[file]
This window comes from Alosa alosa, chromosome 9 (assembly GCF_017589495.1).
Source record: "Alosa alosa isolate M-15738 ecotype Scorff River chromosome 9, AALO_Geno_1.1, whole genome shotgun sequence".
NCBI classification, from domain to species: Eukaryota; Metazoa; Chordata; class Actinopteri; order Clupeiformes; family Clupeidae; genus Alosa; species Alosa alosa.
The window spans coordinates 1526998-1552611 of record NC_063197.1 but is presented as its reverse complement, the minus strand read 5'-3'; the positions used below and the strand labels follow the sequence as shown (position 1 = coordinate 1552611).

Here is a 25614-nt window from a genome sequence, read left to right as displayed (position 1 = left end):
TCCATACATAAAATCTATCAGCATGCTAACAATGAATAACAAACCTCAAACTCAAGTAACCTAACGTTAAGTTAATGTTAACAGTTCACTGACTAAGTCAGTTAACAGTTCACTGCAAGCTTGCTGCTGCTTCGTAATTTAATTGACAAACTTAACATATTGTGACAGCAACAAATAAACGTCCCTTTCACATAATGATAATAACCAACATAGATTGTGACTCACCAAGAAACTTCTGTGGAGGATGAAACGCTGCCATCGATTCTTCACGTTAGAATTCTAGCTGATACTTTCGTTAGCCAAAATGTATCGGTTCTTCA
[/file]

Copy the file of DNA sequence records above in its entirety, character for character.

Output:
This window comes from Alosa alosa, chromosome 9 (assembly GCF_017589495.1).
Source record: "Alosa alosa isolate M-15738 ecotype Scorff River chromosome 9, AALO_Geno_1.1, whole genome shotgun sequence".
NCBI classification, from domain to species: Eukaryota; Metazoa; Chordata; class Actinopteri; order Clupeiformes; family Clupeidae; genus Alosa; species Alosa alosa.
The window spans coordinates 1526998-1552611 of record NC_063197.1 but is presented as its reverse complement, the minus strand read 5'-3'; the positions used below and the strand labels follow the sequence as shown (position 1 = coordinate 1552611).

Here is a 25614-nt window from a genome sequence, read left to right as displayed (position 1 = left end):
TCCATACATAAAATCTATCAGCATGCTAACAATGAATAACAAACCTCAAACTCAAGTAACCTAACGTTAAGTTAATGTTAACAGTTCACTGACTAAGTCAGTTAACAGTTCACTGCAAGCTTGCTGCTGCTTCGTAATTTAATTGACAAACTTAACATATTGTGACAGCAACAAATAAACGTCCCTTTCACATAATGATAATAACCAACATAGATTGTGACTCACCAAGAAACTTCTGTGGAGGATGAAACGCTGCCATCGATTCTTCACGTTAGAATTCTAGCTGATACTTTCGTTAGCCAAAATGTATCGGTTCTTCA